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– by Joseph Jammer Medina

This season of Game of Thrones seems to be a bit polarizing from fans. On one hand, you have fans who LOVE the fact that they’re getting so many payoffs over so short a period of time. After six seasons of dedicated viewing, and hours upon hours of devotion to dozens of characters, it’s nice to see them all pay off in a meaningful way. Then, you also have some fans who understandably think that the pacing has gotten ridiculous. Events that would normally take a full season are now happening within an episode, and some argue it takes away from the meditative pacing of the book and the first five or six seasons.

RELATED: Game Of Thrones Season 7, Episode 6 Review: Beyond The Wall

This whole pacing and timeline issue is extending from the actual delivery of the show into the narrative of show itself — namely last week’s episode, “Beyond the Wall.” While I won’t delve into specifics, as to avoid spoilers (I’ll even remove mild spoilers from the upcoming quote), but those who have seen the episode will know exactly what I’m talking about. In the episode, one character is able to traverse miles in one direction, get help that then has to go back in the direction from whence he came — all before certain bad things happen. It’s not necessarily impossible, but it’s enough to make you tilt your head in mild disbelief.

Speaking with Variety, the episode’s director Alan Taylor acknowledged this, stathing:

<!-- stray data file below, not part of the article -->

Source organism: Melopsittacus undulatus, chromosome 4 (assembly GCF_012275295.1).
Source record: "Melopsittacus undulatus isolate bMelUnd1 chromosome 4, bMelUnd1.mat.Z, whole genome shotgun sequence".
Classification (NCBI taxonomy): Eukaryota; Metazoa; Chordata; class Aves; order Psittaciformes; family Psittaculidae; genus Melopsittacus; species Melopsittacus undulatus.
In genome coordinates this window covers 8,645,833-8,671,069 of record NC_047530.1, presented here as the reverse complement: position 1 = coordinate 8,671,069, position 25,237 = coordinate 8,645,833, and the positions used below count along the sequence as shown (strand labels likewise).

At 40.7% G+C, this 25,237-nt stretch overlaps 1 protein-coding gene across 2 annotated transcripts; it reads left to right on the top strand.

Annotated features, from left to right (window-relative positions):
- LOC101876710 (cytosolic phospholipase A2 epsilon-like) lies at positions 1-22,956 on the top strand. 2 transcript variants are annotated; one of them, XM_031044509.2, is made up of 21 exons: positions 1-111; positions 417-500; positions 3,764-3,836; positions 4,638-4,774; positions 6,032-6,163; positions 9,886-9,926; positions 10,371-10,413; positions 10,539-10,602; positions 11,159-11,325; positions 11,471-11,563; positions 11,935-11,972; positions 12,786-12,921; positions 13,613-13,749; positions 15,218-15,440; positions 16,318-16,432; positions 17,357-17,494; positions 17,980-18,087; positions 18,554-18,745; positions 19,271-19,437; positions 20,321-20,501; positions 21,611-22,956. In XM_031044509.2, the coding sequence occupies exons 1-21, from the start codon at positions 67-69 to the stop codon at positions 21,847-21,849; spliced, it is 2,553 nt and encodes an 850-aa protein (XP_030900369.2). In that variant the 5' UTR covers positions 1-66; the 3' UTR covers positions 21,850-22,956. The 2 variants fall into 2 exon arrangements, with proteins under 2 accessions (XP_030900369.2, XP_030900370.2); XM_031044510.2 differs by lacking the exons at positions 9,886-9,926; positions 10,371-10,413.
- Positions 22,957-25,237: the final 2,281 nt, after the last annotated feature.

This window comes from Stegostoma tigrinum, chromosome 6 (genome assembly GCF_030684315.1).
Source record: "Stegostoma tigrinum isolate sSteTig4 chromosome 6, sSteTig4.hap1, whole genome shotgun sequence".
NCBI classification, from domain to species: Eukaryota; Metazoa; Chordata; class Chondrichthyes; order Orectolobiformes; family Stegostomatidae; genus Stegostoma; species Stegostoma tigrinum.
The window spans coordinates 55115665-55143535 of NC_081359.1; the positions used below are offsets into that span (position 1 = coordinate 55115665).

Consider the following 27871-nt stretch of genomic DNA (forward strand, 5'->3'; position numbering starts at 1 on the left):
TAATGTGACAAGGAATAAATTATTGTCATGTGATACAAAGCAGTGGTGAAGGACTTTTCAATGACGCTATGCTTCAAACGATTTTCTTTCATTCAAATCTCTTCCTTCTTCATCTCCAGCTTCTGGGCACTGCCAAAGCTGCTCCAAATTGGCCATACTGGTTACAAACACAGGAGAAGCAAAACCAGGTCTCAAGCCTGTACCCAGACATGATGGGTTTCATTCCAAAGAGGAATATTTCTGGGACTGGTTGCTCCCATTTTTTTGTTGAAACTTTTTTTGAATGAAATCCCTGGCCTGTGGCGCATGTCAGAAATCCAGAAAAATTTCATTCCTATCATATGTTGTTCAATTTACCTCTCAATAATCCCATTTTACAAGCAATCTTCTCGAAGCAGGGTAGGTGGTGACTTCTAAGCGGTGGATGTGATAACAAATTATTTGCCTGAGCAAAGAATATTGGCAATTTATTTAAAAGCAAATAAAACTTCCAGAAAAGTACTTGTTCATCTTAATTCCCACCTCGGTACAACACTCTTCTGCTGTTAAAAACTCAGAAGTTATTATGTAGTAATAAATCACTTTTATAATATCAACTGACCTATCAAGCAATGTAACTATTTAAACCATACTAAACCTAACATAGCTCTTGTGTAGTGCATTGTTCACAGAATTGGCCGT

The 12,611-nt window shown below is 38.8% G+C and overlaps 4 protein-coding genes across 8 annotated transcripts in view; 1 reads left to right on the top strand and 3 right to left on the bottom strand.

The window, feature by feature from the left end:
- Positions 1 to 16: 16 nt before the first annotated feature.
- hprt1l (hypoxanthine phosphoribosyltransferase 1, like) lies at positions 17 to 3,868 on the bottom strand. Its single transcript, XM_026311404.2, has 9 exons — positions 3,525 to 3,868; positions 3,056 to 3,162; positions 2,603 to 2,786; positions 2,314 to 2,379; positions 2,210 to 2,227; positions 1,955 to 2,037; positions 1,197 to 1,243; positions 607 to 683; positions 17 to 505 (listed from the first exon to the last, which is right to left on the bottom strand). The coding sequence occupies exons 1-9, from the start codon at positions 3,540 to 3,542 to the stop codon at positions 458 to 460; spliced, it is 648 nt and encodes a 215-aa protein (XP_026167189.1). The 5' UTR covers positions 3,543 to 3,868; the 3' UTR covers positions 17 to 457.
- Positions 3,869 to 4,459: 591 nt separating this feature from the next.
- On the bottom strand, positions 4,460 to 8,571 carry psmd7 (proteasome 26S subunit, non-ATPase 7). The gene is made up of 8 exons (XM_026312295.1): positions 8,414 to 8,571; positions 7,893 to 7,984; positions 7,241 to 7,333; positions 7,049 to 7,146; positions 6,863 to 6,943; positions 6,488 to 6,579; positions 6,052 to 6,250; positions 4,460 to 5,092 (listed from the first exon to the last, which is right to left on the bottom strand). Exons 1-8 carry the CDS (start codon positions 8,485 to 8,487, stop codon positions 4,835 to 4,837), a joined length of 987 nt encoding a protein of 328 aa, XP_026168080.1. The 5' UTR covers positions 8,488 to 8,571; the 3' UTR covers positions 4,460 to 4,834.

“We were aware that timing was getting a little hazy. We’ve got [REDACTED] running back, ravens flying a certain distance, [REDACTED] having to go back a certain distance…In terms of the emotional experience, [REDACTED] sort of spent one dark night on the island in terms of storytelling moments. We tried to hedge it a little bit with the eternal twilight up there north of The Wall. I think there was some effort to fudge the timeline a little bit by not declaring exactly how long we were there. I think that worked for some people, for other people it didn’t. They seemed to be very concerned about how fast a raven can fly but there’s a thing called plausible impossibilities, which is what you try to achieve, rather than impossible plausibilities. So I think we were straining plausibility a little bit, but I hope the story’s momentum carries over some of that stuff.”

Our very own Seth McDonald loved the episode, and while some of the commenters had some real problems with the timeline, Seth was very much caught up in the drama of it all, enough so that he didn’t care too much about the timeline issues.

But what about you? Did you care about some of the plot contrivances? Let us know your thoughts down below!

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SOURCE: Collider

Joseph Jammer Medina is an author, podcaster, and editor-in-chief of LRM. A graduate of Chapman University's Dodge College of Film and Television, Jammer's always had a craving for stories. From movies, television, and web content to books, anime, and manga, he's always been something of a story junkie.